• Ebooks allow readers to highlight the text and add personal notes. This is particularly useful for spiritual seekers (example 1example 2).
  • Ebooks can be read at leisure
  • Ebooks are portable
  • Retailers help expose my work to new readers
  • When I die, the websites may die with me. The ebooks won’t.

Ultimately, I want this to be as painless a process as possible. I’m far more interested in creating content than I am in creating products. So with that in mind, I think a lot of the above decisions will be easier to make.

10:07 AM

Well that was easy. My decisions:

  • Cover: Use the same cover image for an entire year’s worth of ebooks, and just change the date. Not only does this save time and effort, it makes it immediately apparent which monthly ebooks belong to which year’s series.
  • Re-use the same Introduction and About Me (and any other front matter). By keeping these in a separate group/folder in Ulysses, they will be easy to insert into each ebook.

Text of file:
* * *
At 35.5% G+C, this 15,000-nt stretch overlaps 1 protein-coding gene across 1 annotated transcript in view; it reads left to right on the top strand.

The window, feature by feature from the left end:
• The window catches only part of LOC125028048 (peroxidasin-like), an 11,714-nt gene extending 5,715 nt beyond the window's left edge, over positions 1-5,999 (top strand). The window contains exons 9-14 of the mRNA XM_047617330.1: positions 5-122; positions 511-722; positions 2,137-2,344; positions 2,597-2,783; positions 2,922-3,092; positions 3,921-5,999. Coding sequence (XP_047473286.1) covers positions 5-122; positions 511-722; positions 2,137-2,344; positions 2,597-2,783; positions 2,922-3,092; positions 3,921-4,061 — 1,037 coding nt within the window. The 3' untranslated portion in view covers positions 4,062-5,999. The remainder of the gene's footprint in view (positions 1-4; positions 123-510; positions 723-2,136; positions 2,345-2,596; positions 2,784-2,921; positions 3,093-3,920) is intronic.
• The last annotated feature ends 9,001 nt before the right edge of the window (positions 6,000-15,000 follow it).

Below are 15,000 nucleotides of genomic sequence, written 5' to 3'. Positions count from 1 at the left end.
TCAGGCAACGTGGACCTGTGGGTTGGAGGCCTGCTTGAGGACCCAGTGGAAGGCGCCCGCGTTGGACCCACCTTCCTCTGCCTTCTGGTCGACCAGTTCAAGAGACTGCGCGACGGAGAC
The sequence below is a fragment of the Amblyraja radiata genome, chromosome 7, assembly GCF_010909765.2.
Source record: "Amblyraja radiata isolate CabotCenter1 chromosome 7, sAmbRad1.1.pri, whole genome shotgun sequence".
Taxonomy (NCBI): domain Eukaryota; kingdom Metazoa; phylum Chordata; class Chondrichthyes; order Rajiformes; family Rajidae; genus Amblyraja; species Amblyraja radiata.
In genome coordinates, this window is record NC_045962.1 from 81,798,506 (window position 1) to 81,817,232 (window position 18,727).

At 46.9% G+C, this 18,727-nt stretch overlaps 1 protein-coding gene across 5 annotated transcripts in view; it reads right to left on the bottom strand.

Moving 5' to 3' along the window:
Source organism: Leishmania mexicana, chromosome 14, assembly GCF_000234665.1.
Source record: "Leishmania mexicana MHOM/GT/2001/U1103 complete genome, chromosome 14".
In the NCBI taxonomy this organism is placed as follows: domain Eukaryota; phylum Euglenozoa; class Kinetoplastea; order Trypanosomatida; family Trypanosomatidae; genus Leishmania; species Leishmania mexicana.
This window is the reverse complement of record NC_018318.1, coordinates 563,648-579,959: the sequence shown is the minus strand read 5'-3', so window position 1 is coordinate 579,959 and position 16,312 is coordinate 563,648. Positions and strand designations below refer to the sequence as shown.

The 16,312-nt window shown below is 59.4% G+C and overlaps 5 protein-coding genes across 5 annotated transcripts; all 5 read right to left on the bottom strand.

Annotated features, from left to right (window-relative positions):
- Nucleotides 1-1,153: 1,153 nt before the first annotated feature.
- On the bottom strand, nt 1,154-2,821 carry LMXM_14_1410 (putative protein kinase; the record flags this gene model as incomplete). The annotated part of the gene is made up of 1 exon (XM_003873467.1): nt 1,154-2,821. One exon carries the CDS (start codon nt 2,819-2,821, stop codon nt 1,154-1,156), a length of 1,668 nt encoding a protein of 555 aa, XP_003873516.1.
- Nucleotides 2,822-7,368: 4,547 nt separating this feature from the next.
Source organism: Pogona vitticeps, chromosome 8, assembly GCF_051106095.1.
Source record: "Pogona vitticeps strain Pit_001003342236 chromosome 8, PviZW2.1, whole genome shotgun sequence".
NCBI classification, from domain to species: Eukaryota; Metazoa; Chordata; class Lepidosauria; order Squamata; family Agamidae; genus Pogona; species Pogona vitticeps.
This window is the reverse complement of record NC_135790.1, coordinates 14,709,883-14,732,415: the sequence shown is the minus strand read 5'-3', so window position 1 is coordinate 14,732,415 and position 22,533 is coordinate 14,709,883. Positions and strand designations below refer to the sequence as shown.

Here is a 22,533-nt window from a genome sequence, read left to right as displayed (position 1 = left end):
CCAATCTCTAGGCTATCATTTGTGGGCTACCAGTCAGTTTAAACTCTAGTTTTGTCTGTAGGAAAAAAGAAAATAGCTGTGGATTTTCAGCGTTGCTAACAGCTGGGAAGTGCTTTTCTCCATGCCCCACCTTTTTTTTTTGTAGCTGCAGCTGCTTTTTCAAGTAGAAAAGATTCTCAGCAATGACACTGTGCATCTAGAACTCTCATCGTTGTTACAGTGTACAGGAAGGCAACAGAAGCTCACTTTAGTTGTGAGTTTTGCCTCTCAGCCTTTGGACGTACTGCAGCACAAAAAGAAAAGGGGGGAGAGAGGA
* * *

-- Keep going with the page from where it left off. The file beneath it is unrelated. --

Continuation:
• Sell them for about $1 if possible (need to research Amazon’s restrictions). I’m more interested in getting them out there than making money off them.
  • Sell the monthly versions only on Amazon. If/when I create yearly versions (12 ebooks consolidated into one), then I can sell those on B&N’s Nook and Apple’s iBooks.
  • Printed versions? Probably makes sense to wait for the yearly version as the price will need to be much higher and the complexity is much greater. Use Amazon’s CreateSpace (print on demand service) for this.

4:27 PM

I picked up six Hawaiian shirts for 18 bucks at the local Goodwill. Perfect condition too. Six for about half the price of a single shirt from a typical retail store—and supporting a good cause to boot. I figure if I’m going to be forced to wear a burka, I might as well embrace my Conch (Florida Keys) heritage.